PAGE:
Suppose you have gone through your tolerance analysis step plan and created a tolerance chain. Now all you have to do is add up all the tolerances. This seems simple enough, but there are a few issues to consider:
- What do you do with asymmetric tolerances?
- Do you perform a worst-case analysis or:
- a statistical analysis?
- When does the stack-up meet its specification?
1 Convert Asymmetrical Tolerances
To start with the first pont: asymmetric (or limit) tolerances are always converted into symmetric (or equal bilateral) tolerances. Thus, a dimension A t1/t2 is converted into B +/-t. For example: 12 +0.2/0 becomes 12.1 +/-0.1. The reason for this is that working with symmetric tolerances is:
- is less work;
- is less prone to error;
- makes it easier to perform a statistical analysis.
Working with symmetric tolerances is less work because you only have to make one stack-up instead of two. With asymmetrical tolerances, you have to make one stack-up in the positive direction and one in the negative direction. It is easy to make a mistake by putting a tolerance in the positive chain when it belongs in the negative chain (and vice versa). And if you want to do a statistical analysis you still have to take into account the mean and the symmetric tolerance.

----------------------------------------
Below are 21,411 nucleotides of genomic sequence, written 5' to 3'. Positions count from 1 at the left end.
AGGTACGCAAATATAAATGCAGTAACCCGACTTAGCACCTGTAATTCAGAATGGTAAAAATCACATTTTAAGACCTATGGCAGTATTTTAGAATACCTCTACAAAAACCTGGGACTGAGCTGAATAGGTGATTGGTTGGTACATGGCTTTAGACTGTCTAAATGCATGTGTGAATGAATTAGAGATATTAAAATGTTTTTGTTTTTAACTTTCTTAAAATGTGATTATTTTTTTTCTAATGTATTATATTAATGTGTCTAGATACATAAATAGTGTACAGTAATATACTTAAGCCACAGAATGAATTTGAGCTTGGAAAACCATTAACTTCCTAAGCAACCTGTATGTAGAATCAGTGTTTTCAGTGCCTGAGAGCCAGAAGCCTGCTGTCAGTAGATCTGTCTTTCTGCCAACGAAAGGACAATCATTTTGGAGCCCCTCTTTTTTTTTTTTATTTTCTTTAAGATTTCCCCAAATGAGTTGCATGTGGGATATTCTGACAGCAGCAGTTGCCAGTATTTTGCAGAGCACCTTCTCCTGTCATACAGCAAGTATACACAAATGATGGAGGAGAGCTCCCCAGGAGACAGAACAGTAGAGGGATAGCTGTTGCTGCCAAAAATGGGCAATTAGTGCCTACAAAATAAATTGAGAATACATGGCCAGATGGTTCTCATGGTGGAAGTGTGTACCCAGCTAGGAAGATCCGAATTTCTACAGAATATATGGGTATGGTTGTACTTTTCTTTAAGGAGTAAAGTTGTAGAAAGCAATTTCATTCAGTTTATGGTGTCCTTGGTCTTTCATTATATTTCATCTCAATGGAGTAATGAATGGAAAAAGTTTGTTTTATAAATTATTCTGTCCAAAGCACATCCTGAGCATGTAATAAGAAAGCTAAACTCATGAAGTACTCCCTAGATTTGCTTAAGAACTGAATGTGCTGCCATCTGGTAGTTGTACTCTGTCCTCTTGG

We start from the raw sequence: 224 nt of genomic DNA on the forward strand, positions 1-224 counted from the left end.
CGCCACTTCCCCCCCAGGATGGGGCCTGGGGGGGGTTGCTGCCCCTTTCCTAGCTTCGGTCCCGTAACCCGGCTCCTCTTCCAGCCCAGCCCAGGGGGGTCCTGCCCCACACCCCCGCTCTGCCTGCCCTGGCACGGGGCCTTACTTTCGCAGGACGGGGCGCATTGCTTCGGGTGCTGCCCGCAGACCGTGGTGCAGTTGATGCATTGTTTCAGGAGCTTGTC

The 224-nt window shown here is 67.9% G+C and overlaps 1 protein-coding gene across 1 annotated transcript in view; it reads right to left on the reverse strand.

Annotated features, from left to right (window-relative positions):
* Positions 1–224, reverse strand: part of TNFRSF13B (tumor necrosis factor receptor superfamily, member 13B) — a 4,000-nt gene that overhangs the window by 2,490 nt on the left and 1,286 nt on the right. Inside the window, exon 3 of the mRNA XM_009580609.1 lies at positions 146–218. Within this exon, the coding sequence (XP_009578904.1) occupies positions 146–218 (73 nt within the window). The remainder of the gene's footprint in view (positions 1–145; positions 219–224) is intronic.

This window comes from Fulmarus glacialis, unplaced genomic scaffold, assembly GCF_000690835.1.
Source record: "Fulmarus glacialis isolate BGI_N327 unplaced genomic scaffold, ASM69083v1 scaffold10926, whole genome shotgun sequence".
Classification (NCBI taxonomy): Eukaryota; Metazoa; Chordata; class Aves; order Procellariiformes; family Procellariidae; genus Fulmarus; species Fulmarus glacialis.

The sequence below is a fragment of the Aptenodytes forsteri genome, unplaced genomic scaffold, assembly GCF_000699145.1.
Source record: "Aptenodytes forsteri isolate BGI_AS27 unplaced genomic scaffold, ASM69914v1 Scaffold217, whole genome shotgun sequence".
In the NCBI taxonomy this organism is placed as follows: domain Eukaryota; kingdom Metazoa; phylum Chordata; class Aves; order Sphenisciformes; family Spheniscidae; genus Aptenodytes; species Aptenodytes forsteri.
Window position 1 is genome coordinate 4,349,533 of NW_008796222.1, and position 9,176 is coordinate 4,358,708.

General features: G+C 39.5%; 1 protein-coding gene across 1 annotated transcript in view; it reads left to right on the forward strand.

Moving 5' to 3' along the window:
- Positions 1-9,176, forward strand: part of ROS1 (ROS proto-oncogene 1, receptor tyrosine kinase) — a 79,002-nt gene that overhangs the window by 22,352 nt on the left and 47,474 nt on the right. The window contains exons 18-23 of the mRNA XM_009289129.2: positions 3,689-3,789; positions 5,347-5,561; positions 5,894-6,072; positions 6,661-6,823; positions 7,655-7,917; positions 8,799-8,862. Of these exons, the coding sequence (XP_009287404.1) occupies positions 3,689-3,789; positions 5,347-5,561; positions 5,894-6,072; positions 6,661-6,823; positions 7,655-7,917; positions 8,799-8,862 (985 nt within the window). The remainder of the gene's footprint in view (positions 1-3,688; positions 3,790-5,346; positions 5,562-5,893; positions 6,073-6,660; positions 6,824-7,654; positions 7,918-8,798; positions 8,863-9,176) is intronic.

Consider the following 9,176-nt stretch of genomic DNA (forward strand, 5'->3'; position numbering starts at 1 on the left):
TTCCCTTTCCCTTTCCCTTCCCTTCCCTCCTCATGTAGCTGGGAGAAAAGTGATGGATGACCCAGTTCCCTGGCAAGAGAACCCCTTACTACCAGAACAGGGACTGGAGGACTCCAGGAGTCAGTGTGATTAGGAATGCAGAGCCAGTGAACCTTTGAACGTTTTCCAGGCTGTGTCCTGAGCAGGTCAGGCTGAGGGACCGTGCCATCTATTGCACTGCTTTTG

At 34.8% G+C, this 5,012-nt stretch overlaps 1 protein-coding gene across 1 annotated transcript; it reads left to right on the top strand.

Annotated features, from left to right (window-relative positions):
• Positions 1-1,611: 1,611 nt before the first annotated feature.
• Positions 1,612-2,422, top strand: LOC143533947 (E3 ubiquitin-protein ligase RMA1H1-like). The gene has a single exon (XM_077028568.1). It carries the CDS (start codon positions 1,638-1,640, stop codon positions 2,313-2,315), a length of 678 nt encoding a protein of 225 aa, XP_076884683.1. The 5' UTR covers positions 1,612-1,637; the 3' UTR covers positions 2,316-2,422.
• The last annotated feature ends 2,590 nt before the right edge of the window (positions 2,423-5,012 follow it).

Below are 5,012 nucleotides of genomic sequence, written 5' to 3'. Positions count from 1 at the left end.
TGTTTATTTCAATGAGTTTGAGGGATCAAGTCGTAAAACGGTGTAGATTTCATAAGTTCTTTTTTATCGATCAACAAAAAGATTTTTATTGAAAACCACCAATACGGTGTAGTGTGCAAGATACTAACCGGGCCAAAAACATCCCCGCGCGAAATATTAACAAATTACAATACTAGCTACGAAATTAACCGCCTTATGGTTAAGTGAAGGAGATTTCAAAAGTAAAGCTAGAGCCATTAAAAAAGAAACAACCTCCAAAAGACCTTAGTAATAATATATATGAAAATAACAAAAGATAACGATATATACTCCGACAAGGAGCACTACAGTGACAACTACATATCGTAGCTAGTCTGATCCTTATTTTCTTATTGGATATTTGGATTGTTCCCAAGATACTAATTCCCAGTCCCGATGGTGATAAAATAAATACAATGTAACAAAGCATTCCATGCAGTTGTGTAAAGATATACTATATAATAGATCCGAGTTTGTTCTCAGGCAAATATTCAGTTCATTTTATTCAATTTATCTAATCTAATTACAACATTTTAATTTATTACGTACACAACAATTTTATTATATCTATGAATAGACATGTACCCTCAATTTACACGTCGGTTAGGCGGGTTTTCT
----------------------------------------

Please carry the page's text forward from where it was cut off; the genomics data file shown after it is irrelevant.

The conclusion to question 1 is: Always convert asymmetrical tolerances to symmetrical tolerances.
2 Worst-case Summation
In a worst-case tolerance analysis, you assume that each dimension in the tolerance chain will be made at its maximum or minimum allowed value. And that the variances will have the most unfavorable combination, regardless of how unlikely it is. In other words, worst-case. Worst-case tolerance analysis is now simple. Just add up all the tolerances in the chain, often called a linear sum. To make it clear, put it all in a table. Example:
Conclusion: the critical dimension is 5.2 +/- 0.8.
The advantage of worst-case analysis is that it is easy to do. The disadvantage is that you are considering a very unlikely combination of realized dimensions: the maximum allowable deviation in a worst-case combination. Therefore, tolerance specifications must be unnecessary tight and more expensive than necessary.
In the next article you will learn more about performing a statistical tolerance analysis (3) and read about the criteria for deciding if the stack-up meets its requirements (4).